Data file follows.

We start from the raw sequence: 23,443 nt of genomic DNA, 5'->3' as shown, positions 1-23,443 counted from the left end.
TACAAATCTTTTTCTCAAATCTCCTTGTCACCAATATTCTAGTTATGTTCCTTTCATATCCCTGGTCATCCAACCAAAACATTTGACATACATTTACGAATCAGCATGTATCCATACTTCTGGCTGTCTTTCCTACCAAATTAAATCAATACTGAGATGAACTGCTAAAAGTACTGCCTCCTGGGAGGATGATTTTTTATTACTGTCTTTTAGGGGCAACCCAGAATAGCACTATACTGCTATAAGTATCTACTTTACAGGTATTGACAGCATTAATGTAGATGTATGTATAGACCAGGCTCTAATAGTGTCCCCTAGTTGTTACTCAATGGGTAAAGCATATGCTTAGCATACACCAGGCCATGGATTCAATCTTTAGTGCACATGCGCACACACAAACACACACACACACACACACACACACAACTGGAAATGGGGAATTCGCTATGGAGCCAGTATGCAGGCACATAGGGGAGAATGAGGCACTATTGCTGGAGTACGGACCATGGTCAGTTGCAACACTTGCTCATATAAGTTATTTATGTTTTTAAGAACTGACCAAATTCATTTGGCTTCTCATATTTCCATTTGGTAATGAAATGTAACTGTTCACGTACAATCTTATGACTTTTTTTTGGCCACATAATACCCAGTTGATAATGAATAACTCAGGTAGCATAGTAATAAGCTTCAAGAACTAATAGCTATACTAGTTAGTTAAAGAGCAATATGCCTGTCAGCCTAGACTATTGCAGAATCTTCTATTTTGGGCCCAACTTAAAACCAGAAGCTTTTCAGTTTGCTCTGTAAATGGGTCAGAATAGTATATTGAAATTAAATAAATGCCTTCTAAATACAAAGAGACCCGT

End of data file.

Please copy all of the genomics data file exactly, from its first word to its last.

We start from the raw sequence: 23,443 nt of genomic DNA, 5'->3' as shown, positions 1-23,443 counted from the left end.
TACAAATCTTTTTCTCAAATCTCCTTGTCACCAATATTCTAGTTATGTTCCTTTCATATCCCTGGTCATCCAACCAAAACATTTGACATACATTTACGAATCAGCATGTATCCATACTTCTGGCTGTCTTTCCTACCAAATTAAATCAATACTGAGATGAACTGCTAAAAGTACTGCCTCCTGGGAGGATGATTTTTTATTACTGTCTTTTAGGGGCAACCCAGAATAGCACTATACTGCTATAAGTATCTACTTTACAGGTATTGACAGCATTAATGTAGATGTATGTATAGACCAGGCTCTAATAGTGTCCCCTAGTTGTTACTCAATGGGTAAAGCATATGCTTAGCATACACCAGGCCATGGATTCAATCTTTAGTGCACATGCGCACACACAAACACACACACACACACACACACACACAACTGGAAATGGGGAATTCGCTATGGAGCCAGTATGCAGGCACATAGGGGAGAATGAGGCACTATTGCTGGAGTACGGACCATGGTCAGTTGCAACACTTGCTCATATAAGTTATTTATGTTTTTAAGAACTGACCAAATTCATTTGGCTTCTCATATTTCCATTTGGTAATGAAATGTAACTGTTCACGTACAATCTTATGACTTTTTTTTGGCCACATAATACCCAGTTGATAATGAATAACTCAGGTAGCATAGTAATAAGCTTCAAGAACTAATAGCTATACTAGTTAGTTAAAGAGCAATATGCCTGTCAGCCTAGACTATTGCAGAATCTTCTATTTTGGGCCCAACTTAAAACCAGAAGCTTTTCAGTTTGCTCTGTAAATGGGTCAGAATAGTATATTGAAATTAAATAAATGCCTTCTAAATACAAAGAGACCCGT